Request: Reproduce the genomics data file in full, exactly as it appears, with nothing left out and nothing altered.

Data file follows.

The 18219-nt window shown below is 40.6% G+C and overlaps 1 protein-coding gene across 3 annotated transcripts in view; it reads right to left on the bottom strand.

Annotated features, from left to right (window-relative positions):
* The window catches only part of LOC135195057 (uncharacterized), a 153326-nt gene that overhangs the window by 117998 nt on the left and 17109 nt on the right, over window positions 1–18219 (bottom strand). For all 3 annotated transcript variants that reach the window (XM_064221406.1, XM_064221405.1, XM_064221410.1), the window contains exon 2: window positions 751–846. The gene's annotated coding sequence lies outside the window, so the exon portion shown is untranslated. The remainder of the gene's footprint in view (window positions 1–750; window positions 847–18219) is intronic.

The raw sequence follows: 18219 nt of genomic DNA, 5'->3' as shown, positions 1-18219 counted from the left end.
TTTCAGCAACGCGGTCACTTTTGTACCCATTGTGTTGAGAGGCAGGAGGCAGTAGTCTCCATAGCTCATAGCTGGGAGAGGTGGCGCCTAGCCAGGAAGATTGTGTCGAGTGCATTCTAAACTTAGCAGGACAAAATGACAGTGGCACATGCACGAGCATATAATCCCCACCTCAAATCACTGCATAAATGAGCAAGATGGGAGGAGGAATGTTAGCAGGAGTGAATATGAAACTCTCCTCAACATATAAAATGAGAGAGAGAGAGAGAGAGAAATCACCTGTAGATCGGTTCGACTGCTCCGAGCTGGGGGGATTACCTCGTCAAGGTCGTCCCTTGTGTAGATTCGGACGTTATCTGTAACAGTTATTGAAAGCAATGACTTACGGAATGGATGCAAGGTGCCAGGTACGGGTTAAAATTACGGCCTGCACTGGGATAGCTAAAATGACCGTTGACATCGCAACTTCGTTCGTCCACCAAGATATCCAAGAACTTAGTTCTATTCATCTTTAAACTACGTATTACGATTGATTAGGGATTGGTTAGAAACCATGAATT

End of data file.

The 18219-nt window shown below is 40.6% G+C and overlaps 1 protein-coding gene across 3 annotated transcripts in view; it reads right to left on the bottom strand.

Annotated features, from left to right (window-relative positions):
* The window catches only part of LOC135195057 (uncharacterized), a 153326-nt gene that overhangs the window by 117998 nt on the left and 17109 nt on the right, over window positions 1–18219 (bottom strand). For all 3 annotated transcript variants that reach the window (XM_064221406.1, XM_064221405.1, XM_064221410.1), the window contains exon 2: window positions 751–846. The gene's annotated coding sequence lies outside the window, so the exon portion shown is untranslated. The remainder of the gene's footprint in view (window positions 1–750; window positions 847–18219) is intronic.

The raw sequence follows: 18219 nt of genomic DNA, 5'->3' as shown, positions 1-18219 counted from the left end.
TTTCAGCAACGCGGTCACTTTTGTACCCATTGTGTTGAGAGGCAGGAGGCAGTAGTCTCCATAGCTCATAGCTGGGAGAGGTGGCGCCTAGCCAGGAAGATTGTGTCGAGTGCATTCTAAACTTAGCAGGACAAAATGACAGTGGCACATGCACGAGCATATAATCCCCACCTCAAATCACTGCATAAATGAGCAAGATGGGAGGAGGAATGTTAGCAGGAGTGAATATGAAACTCTCCTCAACATATAAAATGAGAGAGAGAGAGAGAGAGAAATCACCTGTAGATCGGTTCGACTGCTCCGAGCTGGGGGGATTACCTCGTCAAGGTCGTCCCTTGTGTAGATTCGGACGTTATCTGTAACAGTTATTGAAAGCAATGACTTACGGAATGGATGCAAGGTGCCAGGTACGGGTTAAAATTACGGCCTGCACTGGGATAGCTAAAATGACCGTTGACATCGCAACTTCGTTCGTCCACCAAGATATCCAAGAACTTAGTTCTATTCATCTTTAAACTACGTATTACGATTGATTAGGGATTGGTTAGAAACCATGAATT